Combined hip and knee prosthesis surveillance based on procedures undertaken in England in 2013/14 identify 30% of infections detected within 1 year of postoperative follow-up as polymicrobial, primarily Gram-negative and Gram-positive combinations. Of the monomicrobial infections (Fig. 3), 43% were Staphylococcus aureus and 4% specifically methicillin-resistant [8▪]. The relative frequency of methicillin-resistant S. aureus (MRSA) as the cause of infections following hip/knee arthroplasty has decreased over the past decade in England (Elgohari et al., unpublished observation). These decreases may relate to the impact of successive preadmission MRSA screening and decolonization policies in England [16,17].

FIGURE 3

FIGURE 3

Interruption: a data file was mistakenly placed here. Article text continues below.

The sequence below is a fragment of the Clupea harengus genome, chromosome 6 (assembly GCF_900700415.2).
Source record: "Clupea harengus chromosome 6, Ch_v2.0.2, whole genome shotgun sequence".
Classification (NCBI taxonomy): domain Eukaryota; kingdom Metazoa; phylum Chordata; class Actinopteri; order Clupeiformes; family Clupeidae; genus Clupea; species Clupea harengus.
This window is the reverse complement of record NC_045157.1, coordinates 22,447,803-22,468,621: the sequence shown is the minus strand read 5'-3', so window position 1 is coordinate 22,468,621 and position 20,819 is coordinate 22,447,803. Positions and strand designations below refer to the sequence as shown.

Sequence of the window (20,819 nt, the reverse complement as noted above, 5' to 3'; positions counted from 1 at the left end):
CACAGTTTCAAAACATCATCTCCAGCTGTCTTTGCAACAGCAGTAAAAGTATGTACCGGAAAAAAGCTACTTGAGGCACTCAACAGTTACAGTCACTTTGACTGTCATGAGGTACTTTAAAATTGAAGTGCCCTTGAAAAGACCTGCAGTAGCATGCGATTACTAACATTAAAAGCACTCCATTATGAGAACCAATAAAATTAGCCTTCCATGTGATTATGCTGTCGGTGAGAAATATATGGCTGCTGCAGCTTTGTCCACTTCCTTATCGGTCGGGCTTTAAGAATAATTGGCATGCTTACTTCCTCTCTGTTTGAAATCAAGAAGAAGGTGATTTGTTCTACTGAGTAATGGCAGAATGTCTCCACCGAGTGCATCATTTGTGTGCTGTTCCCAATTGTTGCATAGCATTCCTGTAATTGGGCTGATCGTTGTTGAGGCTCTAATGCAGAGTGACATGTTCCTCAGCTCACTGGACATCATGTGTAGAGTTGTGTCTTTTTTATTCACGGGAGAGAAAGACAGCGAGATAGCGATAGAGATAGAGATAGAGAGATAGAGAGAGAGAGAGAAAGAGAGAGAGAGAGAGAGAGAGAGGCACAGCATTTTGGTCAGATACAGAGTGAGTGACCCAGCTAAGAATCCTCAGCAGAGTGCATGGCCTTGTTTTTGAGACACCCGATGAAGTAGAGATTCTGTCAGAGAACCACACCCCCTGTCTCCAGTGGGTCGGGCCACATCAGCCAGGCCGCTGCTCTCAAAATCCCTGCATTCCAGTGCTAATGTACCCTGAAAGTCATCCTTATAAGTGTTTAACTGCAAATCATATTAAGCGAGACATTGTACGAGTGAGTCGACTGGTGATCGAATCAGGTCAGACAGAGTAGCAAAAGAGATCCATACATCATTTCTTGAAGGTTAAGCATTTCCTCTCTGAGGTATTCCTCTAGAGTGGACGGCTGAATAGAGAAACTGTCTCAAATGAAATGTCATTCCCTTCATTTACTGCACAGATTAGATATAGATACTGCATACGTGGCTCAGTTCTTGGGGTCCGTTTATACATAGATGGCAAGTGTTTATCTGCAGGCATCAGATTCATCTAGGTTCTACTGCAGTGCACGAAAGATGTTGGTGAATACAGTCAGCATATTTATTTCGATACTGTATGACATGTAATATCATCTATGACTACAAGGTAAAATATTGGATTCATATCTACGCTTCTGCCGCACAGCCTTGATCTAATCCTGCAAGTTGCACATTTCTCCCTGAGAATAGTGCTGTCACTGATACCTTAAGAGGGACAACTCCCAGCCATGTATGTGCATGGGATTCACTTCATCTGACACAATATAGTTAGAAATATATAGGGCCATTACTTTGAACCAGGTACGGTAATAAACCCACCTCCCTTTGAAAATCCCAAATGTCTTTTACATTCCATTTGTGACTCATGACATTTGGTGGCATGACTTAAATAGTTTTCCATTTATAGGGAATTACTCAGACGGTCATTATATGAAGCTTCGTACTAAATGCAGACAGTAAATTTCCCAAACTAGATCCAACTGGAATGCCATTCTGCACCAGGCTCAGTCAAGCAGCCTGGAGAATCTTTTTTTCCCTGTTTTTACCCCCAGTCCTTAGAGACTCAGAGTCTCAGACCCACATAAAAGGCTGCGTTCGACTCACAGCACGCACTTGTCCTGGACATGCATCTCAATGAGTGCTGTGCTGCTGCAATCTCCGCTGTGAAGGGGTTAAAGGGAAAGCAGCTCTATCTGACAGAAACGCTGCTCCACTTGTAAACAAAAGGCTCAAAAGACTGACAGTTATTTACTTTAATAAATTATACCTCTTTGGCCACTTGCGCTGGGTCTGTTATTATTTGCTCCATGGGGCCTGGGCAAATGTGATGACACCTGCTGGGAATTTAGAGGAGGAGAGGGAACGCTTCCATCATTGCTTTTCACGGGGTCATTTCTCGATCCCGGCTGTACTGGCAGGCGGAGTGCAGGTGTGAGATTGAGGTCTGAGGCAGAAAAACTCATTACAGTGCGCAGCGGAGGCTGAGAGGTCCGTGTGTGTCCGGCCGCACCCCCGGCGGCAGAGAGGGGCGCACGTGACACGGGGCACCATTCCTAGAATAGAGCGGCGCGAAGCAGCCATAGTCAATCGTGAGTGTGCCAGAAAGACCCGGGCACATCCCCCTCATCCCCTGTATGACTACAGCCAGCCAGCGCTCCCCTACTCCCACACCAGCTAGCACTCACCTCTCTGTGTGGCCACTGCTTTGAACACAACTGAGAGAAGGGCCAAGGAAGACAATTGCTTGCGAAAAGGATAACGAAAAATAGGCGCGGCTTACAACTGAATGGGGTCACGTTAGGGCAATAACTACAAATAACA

Coagulase-negative staphylococci (CoNS) are also commonly associated with prosthetic joint infections, in particular late onset infections. However, a study from Sweden based on knee arthroplasty registry data found that CoNS were predominant in both early and late-onset infection [18,19]. Within English surveillance data, they comprised 30% of infections following knee prosthesis and 19% following hip prosthesis. Although Gram-negative bacteria, in particular Enterobacteriaceae and Pseudomonas spp., are typically less frequent causes of SSI in these procedures, worryingly, given their increased antibiotic resistance, the frequency of Enterobacteriaceae in England is increasing (Elgohari et al., unpublished observation), with 17% of hip and knee replacement infection in 2013/14 due to these organisms (Fig. 3). Few countries publish national-level data on the microbiology of SSIs and, as such, comparative recent data from other countries are lacking. A single-centre study from France reported a small change in Enterobacteriaceae as causative pathogens in osteoarticular infections from 13% in 2002 to 15% in 2011 [20]. A further single-site study from Spain based on primary total joint arthroplasties reported a nonsignificant but marked increase in Gram-negative infections, from 21% in 2004 to 67% in 2010 [21].